|February 14, 2003
Openings of two new markets shelved
||Park tenants fear development
[Times photo: Stefanie Boyar]
The owner of Westshore Mobile Home Park has filed paperwork that would allow him to develop or sell the property. But managers say they aren't going anywhere.
Two stores were promised, but none have opened. The weak economy gets the blame.
Grand Central: It's all a matter of style
I CHEAT on William. It isn't the first time.
Amy Scherzer's Diary: State fair has a sweet start
OUR STATE FAIR: Over a glass of fresh squeezed Florida orange juice and a cup of watermelon cubes (Hey, thanks, Tom!), the 99th Florida State Fair opened with a fashion show luncheon Feb. 6.
City People: Healing with harmony
A Chinese doctor uses herbal remedies to treat everything from back pain to infertility.
Obituary: 'Miss Mac' was kind, determined
Louise McDuffie raised six children, worked 30 years at a church, made charcoal drawings and wrote children's stories.
What's in a name?: A Scottish lawyer in a Latin city
Hugh C. Macfarlane came to Tampa in 1884, was named city attorney and then state attorney.
Everybody's Business: What to do with Cafe Pepe?
The owner has the old restaurant up for sale, and inquiries are coming in, but so far no decision has been made.
RSVP Tampa: Champions take to the ice
Looking for something to do? Here's a super calendar, ranging from massacres to Graves.
Downtown: 'Artistic' bus station opens for riders today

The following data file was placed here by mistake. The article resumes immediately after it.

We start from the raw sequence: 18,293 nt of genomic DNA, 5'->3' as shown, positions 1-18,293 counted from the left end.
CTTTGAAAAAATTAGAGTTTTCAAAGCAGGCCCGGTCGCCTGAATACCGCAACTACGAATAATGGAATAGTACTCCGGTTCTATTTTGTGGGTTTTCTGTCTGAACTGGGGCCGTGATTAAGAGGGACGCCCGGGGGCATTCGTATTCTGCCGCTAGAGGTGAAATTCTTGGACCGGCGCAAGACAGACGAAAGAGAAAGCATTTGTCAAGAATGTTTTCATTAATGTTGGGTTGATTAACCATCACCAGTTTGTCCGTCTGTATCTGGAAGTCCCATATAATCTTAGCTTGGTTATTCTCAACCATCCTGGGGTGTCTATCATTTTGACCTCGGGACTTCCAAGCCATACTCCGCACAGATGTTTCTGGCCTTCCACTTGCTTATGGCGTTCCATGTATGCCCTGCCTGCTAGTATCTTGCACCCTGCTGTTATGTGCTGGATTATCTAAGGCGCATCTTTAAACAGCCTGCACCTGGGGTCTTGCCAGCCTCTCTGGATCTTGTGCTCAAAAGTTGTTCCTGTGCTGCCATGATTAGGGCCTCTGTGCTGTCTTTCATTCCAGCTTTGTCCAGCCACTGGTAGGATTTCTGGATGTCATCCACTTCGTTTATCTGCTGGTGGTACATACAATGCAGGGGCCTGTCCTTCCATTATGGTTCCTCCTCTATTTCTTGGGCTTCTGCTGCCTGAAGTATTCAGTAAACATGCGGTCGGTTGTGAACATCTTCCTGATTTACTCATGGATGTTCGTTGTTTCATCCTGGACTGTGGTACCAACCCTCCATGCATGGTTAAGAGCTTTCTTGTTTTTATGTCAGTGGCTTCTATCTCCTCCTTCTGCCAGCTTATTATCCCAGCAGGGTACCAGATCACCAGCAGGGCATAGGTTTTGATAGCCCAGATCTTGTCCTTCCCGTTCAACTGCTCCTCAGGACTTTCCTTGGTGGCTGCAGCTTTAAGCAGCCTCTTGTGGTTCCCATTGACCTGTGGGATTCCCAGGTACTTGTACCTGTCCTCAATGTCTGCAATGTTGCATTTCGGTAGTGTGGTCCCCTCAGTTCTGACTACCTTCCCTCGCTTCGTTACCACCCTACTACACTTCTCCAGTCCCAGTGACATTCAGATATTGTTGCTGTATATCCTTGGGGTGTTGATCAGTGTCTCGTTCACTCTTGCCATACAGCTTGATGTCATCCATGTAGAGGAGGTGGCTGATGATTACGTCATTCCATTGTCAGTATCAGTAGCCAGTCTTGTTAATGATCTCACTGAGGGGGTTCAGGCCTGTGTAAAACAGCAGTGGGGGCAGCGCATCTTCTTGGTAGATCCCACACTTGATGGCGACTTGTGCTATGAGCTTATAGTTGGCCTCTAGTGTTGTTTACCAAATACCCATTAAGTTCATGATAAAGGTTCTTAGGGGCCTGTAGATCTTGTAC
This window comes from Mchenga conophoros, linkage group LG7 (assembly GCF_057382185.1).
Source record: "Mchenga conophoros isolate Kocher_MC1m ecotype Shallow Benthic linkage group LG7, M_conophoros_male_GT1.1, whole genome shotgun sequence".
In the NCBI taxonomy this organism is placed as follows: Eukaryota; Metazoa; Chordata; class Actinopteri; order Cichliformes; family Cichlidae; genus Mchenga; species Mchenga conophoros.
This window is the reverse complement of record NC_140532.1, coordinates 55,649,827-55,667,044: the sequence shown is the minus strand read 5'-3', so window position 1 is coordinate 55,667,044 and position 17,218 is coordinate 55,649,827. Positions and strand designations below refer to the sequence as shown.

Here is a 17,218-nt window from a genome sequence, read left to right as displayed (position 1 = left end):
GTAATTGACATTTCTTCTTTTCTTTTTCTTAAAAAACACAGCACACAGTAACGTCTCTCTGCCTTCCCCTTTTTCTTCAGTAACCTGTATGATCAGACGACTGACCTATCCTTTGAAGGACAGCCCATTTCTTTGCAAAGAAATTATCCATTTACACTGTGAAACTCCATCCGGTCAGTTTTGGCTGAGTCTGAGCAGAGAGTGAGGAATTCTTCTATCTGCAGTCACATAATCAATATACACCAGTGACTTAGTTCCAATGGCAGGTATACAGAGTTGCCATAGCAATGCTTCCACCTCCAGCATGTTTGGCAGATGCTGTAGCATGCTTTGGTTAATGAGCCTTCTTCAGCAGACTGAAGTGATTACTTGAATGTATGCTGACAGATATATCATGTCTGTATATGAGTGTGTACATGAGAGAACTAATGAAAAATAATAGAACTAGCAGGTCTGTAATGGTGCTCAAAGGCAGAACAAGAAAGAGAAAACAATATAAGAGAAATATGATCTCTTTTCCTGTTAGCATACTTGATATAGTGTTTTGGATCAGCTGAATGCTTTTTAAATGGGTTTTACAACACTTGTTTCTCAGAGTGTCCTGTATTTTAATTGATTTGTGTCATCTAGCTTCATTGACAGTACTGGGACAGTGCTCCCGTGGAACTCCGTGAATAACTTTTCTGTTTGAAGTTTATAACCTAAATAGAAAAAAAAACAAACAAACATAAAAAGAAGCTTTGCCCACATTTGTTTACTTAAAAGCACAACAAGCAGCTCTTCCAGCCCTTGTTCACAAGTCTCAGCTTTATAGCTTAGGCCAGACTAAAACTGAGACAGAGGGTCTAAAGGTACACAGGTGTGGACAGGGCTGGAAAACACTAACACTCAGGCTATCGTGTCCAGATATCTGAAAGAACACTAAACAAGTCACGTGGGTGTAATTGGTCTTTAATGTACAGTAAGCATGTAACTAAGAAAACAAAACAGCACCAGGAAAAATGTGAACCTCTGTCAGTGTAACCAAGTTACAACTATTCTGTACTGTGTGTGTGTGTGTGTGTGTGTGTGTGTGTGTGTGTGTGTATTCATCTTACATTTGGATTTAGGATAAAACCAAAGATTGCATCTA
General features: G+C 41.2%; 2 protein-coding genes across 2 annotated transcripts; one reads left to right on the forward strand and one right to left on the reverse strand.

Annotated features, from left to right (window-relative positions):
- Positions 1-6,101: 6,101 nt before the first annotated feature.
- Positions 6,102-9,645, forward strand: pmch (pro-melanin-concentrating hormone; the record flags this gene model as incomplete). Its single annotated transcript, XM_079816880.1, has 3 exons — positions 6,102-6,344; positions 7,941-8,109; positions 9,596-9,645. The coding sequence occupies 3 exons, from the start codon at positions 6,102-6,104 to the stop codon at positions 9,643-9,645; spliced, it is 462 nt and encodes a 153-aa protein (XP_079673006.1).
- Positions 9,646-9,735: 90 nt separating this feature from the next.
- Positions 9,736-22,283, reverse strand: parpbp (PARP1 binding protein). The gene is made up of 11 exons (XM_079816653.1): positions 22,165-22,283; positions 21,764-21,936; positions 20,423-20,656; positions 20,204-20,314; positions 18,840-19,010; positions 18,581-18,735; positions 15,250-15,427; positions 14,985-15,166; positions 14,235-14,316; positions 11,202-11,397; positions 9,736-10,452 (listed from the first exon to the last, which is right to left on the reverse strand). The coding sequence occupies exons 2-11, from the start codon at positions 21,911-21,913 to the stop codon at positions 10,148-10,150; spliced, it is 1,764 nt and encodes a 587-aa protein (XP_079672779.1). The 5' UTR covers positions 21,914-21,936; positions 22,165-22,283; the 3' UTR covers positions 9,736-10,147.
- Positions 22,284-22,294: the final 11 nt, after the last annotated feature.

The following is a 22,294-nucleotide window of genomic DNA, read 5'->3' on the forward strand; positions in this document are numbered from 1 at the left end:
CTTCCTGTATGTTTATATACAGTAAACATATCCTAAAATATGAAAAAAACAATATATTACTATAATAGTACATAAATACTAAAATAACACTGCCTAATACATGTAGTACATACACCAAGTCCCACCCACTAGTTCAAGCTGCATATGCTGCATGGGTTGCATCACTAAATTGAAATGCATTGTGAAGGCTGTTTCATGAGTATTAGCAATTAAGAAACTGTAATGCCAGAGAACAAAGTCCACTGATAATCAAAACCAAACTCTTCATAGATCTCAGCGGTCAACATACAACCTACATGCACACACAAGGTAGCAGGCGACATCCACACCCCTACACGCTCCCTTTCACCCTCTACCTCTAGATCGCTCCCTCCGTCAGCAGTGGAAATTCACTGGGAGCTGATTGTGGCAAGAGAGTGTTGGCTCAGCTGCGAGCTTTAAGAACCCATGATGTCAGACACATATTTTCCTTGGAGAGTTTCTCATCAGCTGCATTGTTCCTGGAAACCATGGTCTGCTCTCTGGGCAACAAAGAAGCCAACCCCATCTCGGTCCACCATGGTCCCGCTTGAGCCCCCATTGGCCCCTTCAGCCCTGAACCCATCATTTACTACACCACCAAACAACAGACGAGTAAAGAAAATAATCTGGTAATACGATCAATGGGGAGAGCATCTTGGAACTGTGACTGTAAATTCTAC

The two-story terminal with a clock tower, landscaped courtyard and mosaic artwork creates a parklike atmosphere for a once-dingy area.
Hyde Park: Humane Society sets up shop
Using donated space in a former maternity store, the satellite location will increase exposure for adoptable animals.
Downtown: Apocalypse wow
Blake High puts on an original rock musical, a tale of dragons, angels and the power of human love inspired by the My Lai massacre in Vietnam.
Ybor City: Uncovering history
Business owner Robert Cadrecha is taking an Ybor City eyesore and restoring it to its original state.
Neighborhood notebook: Couple who cut oak made $145,000 land sale profit
PALMA CEIA -- A couple that neighbors accuse of fraudulently cutting down a grand oak sold their property last month for $375,000 -- $145,000 more than they bought it for in 1999.
Front porch: Lusty about lofts
A love story for Valentine's Day.
Talk about really working a room
An interior refiner works with what's there, and tucked away, to create a whole new look.
Hyde Park needs historic signs, a homeowner says
An urban designer has designs on distinctive street and stop signs -- at least 67 of them at $1,000 a pop.